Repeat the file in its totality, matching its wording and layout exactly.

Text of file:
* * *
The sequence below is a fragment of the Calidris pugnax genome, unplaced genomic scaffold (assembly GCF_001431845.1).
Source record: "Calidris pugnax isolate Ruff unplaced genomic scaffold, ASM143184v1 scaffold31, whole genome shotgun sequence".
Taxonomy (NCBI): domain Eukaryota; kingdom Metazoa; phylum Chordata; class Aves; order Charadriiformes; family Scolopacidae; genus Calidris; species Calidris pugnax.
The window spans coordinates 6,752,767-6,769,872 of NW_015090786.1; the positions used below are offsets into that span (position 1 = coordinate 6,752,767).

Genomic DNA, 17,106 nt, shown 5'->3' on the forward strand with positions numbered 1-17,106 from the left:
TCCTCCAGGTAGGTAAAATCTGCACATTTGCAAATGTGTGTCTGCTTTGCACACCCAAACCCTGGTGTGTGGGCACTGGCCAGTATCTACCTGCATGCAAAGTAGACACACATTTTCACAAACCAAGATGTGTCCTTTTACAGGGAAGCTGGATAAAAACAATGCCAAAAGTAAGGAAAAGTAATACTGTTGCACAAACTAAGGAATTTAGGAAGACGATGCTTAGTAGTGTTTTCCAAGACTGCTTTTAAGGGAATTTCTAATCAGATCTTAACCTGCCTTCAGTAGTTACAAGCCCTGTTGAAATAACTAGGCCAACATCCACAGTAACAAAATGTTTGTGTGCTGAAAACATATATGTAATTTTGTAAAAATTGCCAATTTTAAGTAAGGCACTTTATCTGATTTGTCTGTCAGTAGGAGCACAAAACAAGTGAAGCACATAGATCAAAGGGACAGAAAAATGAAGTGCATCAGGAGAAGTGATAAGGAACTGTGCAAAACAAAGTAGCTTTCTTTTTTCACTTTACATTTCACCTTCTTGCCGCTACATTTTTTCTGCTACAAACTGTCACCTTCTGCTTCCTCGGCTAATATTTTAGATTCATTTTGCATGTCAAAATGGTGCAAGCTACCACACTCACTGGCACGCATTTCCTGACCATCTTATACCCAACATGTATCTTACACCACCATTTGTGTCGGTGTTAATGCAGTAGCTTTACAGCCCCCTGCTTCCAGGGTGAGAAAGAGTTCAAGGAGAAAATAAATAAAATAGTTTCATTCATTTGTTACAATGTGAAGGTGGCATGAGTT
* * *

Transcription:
The sequence below is a fragment of the Calidris pugnax genome, unplaced genomic scaffold (assembly GCF_001431845.1).
Source record: "Calidris pugnax isolate Ruff unplaced genomic scaffold, ASM143184v1 scaffold31, whole genome shotgun sequence".
Taxonomy (NCBI): domain Eukaryota; kingdom Metazoa; phylum Chordata; class Aves; order Charadriiformes; family Scolopacidae; genus Calidris; species Calidris pugnax.
The window spans coordinates 6,752,767-6,769,872 of NW_015090786.1; the positions used below are offsets into that span (position 1 = coordinate 6,752,767).

Genomic DNA, 17,106 nt, shown 5'->3' on the forward strand with positions numbered 1-17,106 from the left:
TCCTCCAGGTAGGTAAAATCTGCACATTTGCAAATGTGTGTCTGCTTTGCACACCCAAACCCTGGTGTGTGGGCACTGGCCAGTATCTACCTGCATGCAAAGTAGACACACATTTTCACAAACCAAGATGTGTCCTTTTACAGGGAAGCTGGATAAAAACAATGCCAAAAGTAAGGAAAAGTAATACTGTTGCACAAACTAAGGAATTTAGGAAGACGATGCTTAGTAGTGTTTTCCAAGACTGCTTTTAAGGGAATTTCTAATCAGATCTTAACCTGCCTTCAGTAGTTACAAGCCCTGTTGAAATAACTAGGCCAACATCCACAGTAACAAAATGTTTGTGTGCTGAAAACATATATGTAATTTTGTAAAAATTGCCAATTTTAAGTAAGGCACTTTATCTGATTTGTCTGTCAGTAGGAGCACAAAACAAGTGAAGCACATAGATCAAAGGGACAGAAAAATGAAGTGCATCAGGAGAAGTGATAAGGAACTGTGCAAAACAAAGTAGCTTTCTTTTTTCACTTTACATTTCACCTTCTTGCCGCTACATTTTTTCTGCTACAAACTGTCACCTTCTGCTTCCTCGGCTAATATTTTAGATTCATTTTGCATGTCAAAATGGTGCAAGCTACCACACTCACTGGCACGCATTTCCTGACCATCTTATACCCAACATGTATCTTACACCACCATTTGTGTCGGTGTTAATGCAGTAGCTTTACAGCCCCCTGCTTCCAGGGTGAGAAAGAGTTCAAGGAGAAAATAAATAAAATAGTTTCATTCATTTGTTACAATGTGAAGGTGGCATGAGTT